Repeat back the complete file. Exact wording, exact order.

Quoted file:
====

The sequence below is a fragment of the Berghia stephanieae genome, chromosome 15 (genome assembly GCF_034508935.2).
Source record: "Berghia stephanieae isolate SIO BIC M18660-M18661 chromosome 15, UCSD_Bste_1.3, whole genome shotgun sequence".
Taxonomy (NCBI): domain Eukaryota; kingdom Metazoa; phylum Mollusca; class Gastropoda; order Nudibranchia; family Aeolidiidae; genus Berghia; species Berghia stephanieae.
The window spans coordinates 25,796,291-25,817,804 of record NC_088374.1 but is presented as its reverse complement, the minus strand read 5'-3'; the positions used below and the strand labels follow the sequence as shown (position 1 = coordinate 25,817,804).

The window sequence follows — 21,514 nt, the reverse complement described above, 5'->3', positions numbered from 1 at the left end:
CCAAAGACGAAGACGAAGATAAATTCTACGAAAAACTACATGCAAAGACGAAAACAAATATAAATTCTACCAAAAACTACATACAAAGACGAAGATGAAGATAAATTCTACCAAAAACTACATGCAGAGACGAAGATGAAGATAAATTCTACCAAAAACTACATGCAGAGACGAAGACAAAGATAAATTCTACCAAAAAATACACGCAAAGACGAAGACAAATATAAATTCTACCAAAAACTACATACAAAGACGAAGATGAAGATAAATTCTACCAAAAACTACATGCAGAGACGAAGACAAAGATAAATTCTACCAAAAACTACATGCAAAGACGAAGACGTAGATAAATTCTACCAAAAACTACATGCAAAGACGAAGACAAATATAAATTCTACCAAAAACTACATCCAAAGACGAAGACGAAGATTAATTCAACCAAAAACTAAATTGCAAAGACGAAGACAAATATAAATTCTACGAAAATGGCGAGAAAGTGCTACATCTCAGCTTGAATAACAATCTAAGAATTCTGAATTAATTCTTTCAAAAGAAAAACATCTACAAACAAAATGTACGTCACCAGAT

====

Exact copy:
The sequence below is a fragment of the Berghia stephanieae genome, chromosome 15 (genome assembly GCF_034508935.2).
Source record: "Berghia stephanieae isolate SIO BIC M18660-M18661 chromosome 15, UCSD_Bste_1.3, whole genome shotgun sequence".
Taxonomy (NCBI): domain Eukaryota; kingdom Metazoa; phylum Mollusca; class Gastropoda; order Nudibranchia; family Aeolidiidae; genus Berghia; species Berghia stephanieae.
The window spans coordinates 25,796,291-25,817,804 of record NC_088374.1 but is presented as its reverse complement, the minus strand read 5'-3'; the positions used below and the strand labels follow the sequence as shown (position 1 = coordinate 25,817,804).

The window sequence follows — 21,514 nt, the reverse complement described above, 5'->3', positions numbered from 1 at the left end:
CCAAAGACGAAGACGAAGATAAATTCTACGAAAAACTACATGCAAAGACGAAAACAAATATAAATTCTACCAAAAACTACATACAAAGACGAAGATGAAGATAAATTCTACCAAAAACTACATGCAGAGACGAAGATGAAGATAAATTCTACCAAAAACTACATGCAGAGACGAAGACAAAGATAAATTCTACCAAAAAATACACGCAAAGACGAAGACAAATATAAATTCTACCAAAAACTACATACAAAGACGAAGATGAAGATAAATTCTACCAAAAACTACATGCAGAGACGAAGACAAAGATAAATTCTACCAAAAACTACATGCAAAGACGAAGACGTAGATAAATTCTACCAAAAACTACATGCAAAGACGAAGACAAATATAAATTCTACCAAAAACTACATCCAAAGACGAAGACGAAGATTAATTCAACCAAAAACTAAATTGCAAAGACGAAGACAAATATAAATTCTACGAAAATGGCGAGAAAGTGCTACATCTCAGCTTGAATAACAATCTAAGAATTCTGAATTAATTCTTTCAAAAGAAAAACATCTACAAACAAAATGTACGTCACCAGAT